Planetary volcanologist Rosaly Lopes has just embarked on a field expedition to the active volcano Piton de la Fournaise, on Reunion Island, and is sending us updates for the blog. Thanks, Rosaly! --ESL
Monday, October 4
I'm glad to say that my talk was really well received. Being a keynote speaker, and the first talk of the meeting, meant I was under some pressure to give a good show! I reviewed calderas on Venus and Mars, including some results on dating of Martian caldera floors and sequence of collapse events from Mars Express data. The images are wonderful. I also talked about my favorite body, Io, and the great calderas there. There is much that we still don't understand about their formation and evolution and I hope to get some ideas here. There are more than 400 caldera-like features on Io, so they are a major type of feature on the surface. Some intriguing features present on several Ionian paterae are "islands" that are cold in thermal imaging and have not changed in morphology in the decades between the Voyager spacecraft (1979) and the last observations by the Galileo spacecraft (2001). You can see good examples of these "islands" on Loki and Tupan.
There are about 60 scientists at our workshop, only three from the US. We are a very international group, with people coming from about a dozen countries. My colleague from Hawaii, who flew via Paris, gets the prize for the longest journey to get here, but I'm not far behind. I'm the only planetary scientist present here and it's fun to be with real hard-core geologists and talk about calderas we can actually go to! On Wednesday we have a field trip to the volcano, which we were told by the local geologists is ready to erupt. Fingers crossed that we will get a good show. It will be frustrating if the eruption starts after we all go home, but such is the capricious nature of volcanoes!
Thursday, October 7
The workshop has moved to the field and time for blogging was cut short. We saw a lot of interesting geology in these last two days and had some exciting driving. Yesterday we went to one of the so-called cirques of the older Piton des Neiges volcano. Cirques are circular depressions that may have been caused by caldera collapse or landslides. To get to the Cilaos cirque, we took a road that climbed a caldera wall, then down on the inside. I've never seen so many tight switchbacks. The bus often had to stop and maneuver around them. Of course there was a sheer cliff on one side. It was exciting! There were also narrow tunnels carved into the rock and the bus barely fit through -- and it was a two way road! Somehow traffic on the opposite side just stopped and cars and buses took turns to go through. As the bus squeezed through the tunnels, I thought that if there was an emergency we could not open the doors. Or, if we managed to, only very skinny people could have gotten out. Glad I passed on the dessert.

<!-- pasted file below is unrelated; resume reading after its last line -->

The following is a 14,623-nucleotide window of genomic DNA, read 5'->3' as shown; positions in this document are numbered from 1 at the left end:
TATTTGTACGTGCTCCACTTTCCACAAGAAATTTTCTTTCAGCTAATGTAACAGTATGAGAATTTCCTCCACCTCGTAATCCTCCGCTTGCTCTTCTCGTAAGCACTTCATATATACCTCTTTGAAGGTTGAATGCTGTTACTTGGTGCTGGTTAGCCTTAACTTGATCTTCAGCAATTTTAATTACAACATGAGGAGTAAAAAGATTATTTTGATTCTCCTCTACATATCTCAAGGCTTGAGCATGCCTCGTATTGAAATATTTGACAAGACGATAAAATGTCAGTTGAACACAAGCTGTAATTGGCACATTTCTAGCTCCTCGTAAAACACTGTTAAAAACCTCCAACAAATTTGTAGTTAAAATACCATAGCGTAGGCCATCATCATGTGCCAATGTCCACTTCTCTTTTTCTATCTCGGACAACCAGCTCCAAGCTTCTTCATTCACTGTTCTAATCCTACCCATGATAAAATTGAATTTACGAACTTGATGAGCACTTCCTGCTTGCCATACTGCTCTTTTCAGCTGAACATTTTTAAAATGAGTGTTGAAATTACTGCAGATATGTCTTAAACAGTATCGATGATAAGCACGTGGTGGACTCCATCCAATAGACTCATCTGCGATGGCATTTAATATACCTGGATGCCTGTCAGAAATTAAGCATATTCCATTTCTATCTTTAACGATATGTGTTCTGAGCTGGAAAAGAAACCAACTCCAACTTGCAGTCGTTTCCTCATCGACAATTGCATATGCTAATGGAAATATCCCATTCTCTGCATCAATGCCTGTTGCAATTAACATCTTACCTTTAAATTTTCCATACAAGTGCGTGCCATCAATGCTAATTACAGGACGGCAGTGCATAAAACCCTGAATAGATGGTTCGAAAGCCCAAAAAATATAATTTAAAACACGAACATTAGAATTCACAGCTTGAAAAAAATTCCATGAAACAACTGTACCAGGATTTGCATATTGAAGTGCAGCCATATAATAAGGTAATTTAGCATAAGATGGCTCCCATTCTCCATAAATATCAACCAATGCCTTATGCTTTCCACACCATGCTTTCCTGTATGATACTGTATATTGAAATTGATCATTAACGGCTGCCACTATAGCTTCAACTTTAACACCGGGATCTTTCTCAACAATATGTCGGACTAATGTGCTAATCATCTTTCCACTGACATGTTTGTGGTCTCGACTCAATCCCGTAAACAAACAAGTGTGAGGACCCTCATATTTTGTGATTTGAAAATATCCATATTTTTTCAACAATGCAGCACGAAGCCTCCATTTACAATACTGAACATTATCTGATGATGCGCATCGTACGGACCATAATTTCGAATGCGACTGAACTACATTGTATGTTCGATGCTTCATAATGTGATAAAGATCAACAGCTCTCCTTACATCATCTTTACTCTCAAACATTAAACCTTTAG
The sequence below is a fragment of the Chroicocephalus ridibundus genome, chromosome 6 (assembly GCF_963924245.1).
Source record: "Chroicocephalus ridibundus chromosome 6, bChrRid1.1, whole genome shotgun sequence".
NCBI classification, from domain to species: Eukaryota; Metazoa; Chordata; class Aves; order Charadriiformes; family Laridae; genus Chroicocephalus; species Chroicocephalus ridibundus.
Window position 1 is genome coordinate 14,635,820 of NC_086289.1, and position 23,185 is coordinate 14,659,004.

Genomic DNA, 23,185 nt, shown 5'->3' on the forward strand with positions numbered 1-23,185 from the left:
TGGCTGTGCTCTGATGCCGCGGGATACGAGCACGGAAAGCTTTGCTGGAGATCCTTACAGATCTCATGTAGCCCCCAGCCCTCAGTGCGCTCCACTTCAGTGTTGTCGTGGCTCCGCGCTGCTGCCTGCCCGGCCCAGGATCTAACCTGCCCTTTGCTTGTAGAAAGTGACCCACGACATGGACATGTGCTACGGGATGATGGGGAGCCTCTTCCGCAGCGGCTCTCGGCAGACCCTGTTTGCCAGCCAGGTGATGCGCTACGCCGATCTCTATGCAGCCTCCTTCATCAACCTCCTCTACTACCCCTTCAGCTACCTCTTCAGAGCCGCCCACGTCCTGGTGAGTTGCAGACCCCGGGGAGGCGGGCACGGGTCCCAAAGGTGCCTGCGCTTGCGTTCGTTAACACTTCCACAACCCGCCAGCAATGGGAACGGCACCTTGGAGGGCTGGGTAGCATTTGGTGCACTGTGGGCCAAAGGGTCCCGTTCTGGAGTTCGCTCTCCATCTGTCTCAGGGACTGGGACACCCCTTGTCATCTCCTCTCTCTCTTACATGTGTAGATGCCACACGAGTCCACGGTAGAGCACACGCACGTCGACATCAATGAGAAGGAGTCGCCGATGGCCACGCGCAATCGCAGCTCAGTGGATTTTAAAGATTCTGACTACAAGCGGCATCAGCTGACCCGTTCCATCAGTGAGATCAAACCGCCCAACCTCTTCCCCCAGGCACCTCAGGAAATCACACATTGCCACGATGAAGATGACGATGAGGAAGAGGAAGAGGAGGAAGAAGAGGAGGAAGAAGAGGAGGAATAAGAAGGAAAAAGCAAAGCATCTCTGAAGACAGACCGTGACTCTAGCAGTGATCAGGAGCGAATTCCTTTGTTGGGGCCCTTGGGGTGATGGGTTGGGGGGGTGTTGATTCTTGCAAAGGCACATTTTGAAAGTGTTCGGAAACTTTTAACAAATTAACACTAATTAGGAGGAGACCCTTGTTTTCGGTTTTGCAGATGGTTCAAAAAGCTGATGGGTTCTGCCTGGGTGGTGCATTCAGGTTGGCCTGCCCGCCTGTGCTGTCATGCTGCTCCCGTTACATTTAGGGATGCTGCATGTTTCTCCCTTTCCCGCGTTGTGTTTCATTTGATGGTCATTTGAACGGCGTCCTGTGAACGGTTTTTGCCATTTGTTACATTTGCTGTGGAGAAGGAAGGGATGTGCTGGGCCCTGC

The landscape is really beautiful, there are deep valleys cut into the volcano's flanks, and the vegetation is very lush on the older volcanic parts. Vegetation is not good for geologists, it is much better to have bare rock!
Today we went closer to the recently active part of the volcano and there was lots of bare rock, I loved being on a volcanic moonscape again. I love the sound of my boots crunching the lava and cinders. In the afternoon we stopped to visit the Piton de la Fournaise volcano observatory. They showed us the latest plots of seismic activity and inflation of the volcano. An eruption is really imminent, but it could be next week or later, and I only have one more day. That is the problem with active volcanoes, they never seem to erupt when you want them to.
Tomorrow we will walk around the potentially active caldera. I have to rush off from the field to my flight, so probably won't be able to report until Saturday. If there is an eruption, I'll let you know as soon as possible. I might even delay my flight...